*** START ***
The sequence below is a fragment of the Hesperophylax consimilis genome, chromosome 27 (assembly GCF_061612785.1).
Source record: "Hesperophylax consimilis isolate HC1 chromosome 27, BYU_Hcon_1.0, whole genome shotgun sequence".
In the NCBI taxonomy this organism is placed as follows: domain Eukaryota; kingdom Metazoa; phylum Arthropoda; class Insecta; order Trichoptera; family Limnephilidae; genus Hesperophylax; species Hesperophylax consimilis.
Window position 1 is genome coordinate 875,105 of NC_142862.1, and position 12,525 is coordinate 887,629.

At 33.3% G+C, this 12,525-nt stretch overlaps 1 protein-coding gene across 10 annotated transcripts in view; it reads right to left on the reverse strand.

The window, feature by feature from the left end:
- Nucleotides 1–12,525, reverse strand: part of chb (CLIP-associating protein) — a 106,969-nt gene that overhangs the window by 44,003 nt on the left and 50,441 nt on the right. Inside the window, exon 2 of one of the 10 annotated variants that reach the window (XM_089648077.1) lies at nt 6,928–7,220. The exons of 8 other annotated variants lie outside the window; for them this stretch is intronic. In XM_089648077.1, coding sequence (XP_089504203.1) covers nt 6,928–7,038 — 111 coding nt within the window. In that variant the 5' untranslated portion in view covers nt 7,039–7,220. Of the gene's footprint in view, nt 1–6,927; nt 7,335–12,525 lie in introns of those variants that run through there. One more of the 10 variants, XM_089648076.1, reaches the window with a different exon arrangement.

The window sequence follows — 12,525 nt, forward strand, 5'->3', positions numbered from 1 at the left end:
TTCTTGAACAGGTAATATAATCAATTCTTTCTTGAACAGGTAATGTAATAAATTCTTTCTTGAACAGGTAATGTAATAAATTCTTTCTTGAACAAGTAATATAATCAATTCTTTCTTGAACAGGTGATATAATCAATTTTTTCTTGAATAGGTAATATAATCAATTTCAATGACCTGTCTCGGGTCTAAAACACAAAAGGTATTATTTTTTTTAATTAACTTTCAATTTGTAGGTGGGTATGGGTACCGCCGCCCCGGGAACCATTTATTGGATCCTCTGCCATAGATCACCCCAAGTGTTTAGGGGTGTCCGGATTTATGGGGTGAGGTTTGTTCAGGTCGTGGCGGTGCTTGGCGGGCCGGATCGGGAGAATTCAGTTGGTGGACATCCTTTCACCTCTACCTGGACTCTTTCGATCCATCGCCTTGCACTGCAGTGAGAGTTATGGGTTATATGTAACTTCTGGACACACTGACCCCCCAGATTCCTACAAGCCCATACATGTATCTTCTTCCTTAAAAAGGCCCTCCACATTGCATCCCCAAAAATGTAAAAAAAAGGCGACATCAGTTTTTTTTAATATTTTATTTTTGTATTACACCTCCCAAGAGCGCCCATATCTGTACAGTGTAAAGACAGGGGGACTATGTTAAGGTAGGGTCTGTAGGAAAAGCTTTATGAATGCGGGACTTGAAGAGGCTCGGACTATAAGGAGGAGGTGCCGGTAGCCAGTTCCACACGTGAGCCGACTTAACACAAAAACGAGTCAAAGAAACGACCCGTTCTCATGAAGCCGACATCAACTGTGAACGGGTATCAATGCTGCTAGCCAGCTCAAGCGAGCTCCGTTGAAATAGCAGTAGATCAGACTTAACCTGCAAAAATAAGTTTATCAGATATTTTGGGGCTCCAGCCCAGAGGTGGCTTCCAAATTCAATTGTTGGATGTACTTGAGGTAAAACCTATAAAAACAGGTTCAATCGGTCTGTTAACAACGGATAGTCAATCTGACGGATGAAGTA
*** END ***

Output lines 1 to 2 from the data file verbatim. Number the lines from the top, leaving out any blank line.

The sequence below is a fragment of the Hesperophylax consimilis genome, chromosome 27 (assembly GCF_061612785.1).
Source record: "Hesperophylax consimilis isolate HC1 chromosome 27, BYU_Hcon_1.0, whole genome shotgun sequence".